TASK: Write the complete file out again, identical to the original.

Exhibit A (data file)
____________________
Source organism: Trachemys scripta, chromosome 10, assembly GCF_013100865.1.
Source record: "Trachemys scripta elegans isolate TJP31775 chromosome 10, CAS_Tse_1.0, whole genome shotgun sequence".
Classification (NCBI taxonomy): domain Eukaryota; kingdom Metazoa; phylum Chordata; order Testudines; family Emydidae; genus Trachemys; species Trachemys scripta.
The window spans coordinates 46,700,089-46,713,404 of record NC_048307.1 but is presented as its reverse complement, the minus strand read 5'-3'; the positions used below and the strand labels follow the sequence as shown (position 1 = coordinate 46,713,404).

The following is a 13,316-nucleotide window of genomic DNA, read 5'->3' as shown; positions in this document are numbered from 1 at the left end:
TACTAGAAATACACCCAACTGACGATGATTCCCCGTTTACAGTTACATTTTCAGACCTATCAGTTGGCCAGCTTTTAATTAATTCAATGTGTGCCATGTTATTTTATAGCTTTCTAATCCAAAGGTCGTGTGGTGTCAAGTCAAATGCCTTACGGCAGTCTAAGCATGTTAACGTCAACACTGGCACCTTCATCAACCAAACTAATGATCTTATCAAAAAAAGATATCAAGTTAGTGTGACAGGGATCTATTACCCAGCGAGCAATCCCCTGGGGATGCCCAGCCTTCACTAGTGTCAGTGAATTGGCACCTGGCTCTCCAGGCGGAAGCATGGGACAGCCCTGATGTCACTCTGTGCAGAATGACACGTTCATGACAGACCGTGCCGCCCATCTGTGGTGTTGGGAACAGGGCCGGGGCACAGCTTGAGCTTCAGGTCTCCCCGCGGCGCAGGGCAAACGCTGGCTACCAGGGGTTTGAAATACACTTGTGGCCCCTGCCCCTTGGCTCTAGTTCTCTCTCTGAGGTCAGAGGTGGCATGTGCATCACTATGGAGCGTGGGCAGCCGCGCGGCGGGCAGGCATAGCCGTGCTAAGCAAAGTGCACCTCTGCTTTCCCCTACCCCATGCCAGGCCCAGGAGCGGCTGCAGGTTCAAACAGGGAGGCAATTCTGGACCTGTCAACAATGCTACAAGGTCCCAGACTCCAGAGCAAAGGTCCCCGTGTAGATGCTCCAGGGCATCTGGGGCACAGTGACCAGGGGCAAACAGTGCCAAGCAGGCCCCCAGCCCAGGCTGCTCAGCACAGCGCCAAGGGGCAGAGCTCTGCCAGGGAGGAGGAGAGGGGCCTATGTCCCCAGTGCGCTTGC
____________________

Source organism: Trachemys scripta, chromosome 10, assembly GCF_013100865.1.
Source record: "Trachemys scripta elegans isolate TJP31775 chromosome 10, CAS_Tse_1.0, whole genome shotgun sequence".
Classification (NCBI taxonomy): domain Eukaryota; kingdom Metazoa; phylum Chordata; order Testudines; family Emydidae; genus Trachemys; species Trachemys scripta.
The window spans coordinates 46,700,089-46,713,404 of record NC_048307.1 but is presented as its reverse complement, the minus strand read 5'-3'; the positions used below and the strand labels follow the sequence as shown (position 1 = coordinate 46,713,404).

The following is a 13,316-nucleotide window of genomic DNA, read 5'->3' as shown; positions in this document are numbered from 1 at the left end:
TACTAGAAATACACCCAACTGACGATGATTCCCCGTTTACAGTTACATTTTCAGACCTATCAGTTGGCCAGCTTTTAATTAATTCAATGTGTGCCATGTTATTTTATAGCTTTCTAATCCAAAGGTCGTGTGGTGTCAAGTCAAATGCCTTACGGCAGTCTAAGCATGTTAACGTCAACACTGGCACCTTCATCAACCAAACTAATGATCTTATCAAAAAAAGATATCAAGTTAGTGTGACAGGGATCTATTACCCAGCGAGCAATCCCCTGGGGATGCCCAGCCTTCACTAGTGTCAGTGAATTGGCACCTGGCTCTCCAGGCGGAAGCATGGGACAGCCCTGATGTCACTCTGTGCAGAATGACACGTTCATGACAGACCGTGCCGCCCATCTGTGGTGTTGGGAACAGGGCCGGGGCACAGCTTGAGCTTCAGGTCTCCCCGCGGCGCAGGGCAAACGCTGGCTACCAGGGGTTTGAAATACACTTGTGGCCCCTGCCCCTTGGCTCTAGTTCTCTCTCTGAGGTCAGAGGTGGCATGTGCATCACTATGGAGCGTGGGCAGCCGCGCGGCGGGCAGGCATAGCCGTGCTAAGCAAAGTGCACCTCTGCTTTCCCCTACCCCATGCCAGGCCCAGGAGCGGCTGCAGGTTCAAACAGGGAGGCAATTCTGGACCTGTCAACAATGCTACAAGGTCCCAGACTCCAGAGCAAAGGTCCCCGTGTAGATGCTCCAGGGCATCTGGGGCACAGTGACCAGGGGCAAACAGTGCCAAGCAGGCCCCCAGCCCAGGCTGCTCAGCACAGCGCCAAGGGGCAGAGCTCTGCCAGGGAGGAGGAGAGGGGCCTATGTCCCCAGTGCGCTTGC